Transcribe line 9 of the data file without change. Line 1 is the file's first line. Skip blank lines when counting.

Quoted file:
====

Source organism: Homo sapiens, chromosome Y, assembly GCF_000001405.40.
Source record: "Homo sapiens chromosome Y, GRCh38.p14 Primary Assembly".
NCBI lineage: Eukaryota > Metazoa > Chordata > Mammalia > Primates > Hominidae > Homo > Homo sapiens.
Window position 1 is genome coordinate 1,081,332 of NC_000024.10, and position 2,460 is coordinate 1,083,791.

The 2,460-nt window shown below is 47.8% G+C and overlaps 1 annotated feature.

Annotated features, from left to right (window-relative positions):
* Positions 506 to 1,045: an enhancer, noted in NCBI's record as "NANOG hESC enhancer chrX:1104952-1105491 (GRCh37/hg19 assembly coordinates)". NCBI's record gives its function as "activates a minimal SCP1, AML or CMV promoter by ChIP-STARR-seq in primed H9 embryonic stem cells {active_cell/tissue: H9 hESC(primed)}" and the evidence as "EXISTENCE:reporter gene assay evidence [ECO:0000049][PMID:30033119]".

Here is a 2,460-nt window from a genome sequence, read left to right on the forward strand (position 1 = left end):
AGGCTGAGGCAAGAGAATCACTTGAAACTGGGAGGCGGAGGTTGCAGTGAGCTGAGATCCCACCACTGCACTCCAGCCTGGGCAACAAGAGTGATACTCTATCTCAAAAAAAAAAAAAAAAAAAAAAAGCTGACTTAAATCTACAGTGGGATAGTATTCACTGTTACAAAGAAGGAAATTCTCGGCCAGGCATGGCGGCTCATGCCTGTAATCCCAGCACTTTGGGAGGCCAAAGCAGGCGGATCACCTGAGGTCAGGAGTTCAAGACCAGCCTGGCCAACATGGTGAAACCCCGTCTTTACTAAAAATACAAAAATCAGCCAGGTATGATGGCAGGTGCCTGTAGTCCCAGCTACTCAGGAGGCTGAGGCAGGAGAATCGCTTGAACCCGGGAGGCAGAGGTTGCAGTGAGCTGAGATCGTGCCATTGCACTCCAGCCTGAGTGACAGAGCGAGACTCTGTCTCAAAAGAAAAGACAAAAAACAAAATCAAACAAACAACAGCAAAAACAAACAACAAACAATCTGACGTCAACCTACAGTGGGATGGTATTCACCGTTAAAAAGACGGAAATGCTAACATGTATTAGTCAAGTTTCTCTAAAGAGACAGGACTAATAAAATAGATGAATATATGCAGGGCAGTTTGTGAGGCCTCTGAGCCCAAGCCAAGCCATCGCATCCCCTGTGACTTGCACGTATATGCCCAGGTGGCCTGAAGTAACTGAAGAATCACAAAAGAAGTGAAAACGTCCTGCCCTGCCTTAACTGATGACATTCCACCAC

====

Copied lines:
AGGCTGAGGCAAGAGAATCACTTGAAACTGGGAGGCGGAGGTTGCAGTGAGCTGAGATCCCACCACTGCACTCCAGCCTGGGCAACAAGAGTGATACTCTATCTCAAAAAAAAAAAAAAAAAAAAAAAGCTGACTTAAATCTACAGTGGGATAGTATTCACTGTTACAAAGAAGGAAATTCTCGGCCAGGCATGGCGGCTCATGCCTGTAATCCCAGCACTTTGGGAGGCCAAAGCAGGCGGATCACCTGAGGTCAGGAGTTCAAGACCAGCCTGGCCAACATGGTGAAACCCCGTCTTTACTAAAAATACAAAAATCAGCCAGGTATGATGGCAGGTGCCTGTAGTCCCAGCTACTCAGGAGGCTGAGGCAGGAGAATCGCTTGAACCCGGGAGGCAGAGGTTGCAGTGAGCTGAGATCGTGCCATTGCACTCCAGCCTGAGTGACAGAGCGAGACTCTGTCTCAAAAGAAAAGACAAAAAACAAAATCAAACAAACAACAGCAAAAACAAACAACAAACAATCTGACGTCAACCTACAGTGGGATGGTATTCACCGTTAAAAAGACGGAAATGCTAACATGTATTAGTCAAGTTTCTCTAAAGAGACAGGACTAATAAAATAGATGAATATATGCAGGGCAGTTTGTGAGGCCTCTGAGCCCAAGCCAAGCCATCGCATCCCCTGTGACTTGCACGTATATGCCCAGGTGGCCTGAAGTAACTGAAGAATCACAAAAGAAGTGAAAACGTCCTGCCCTGCCTTAACTGATGACATTCCACCAC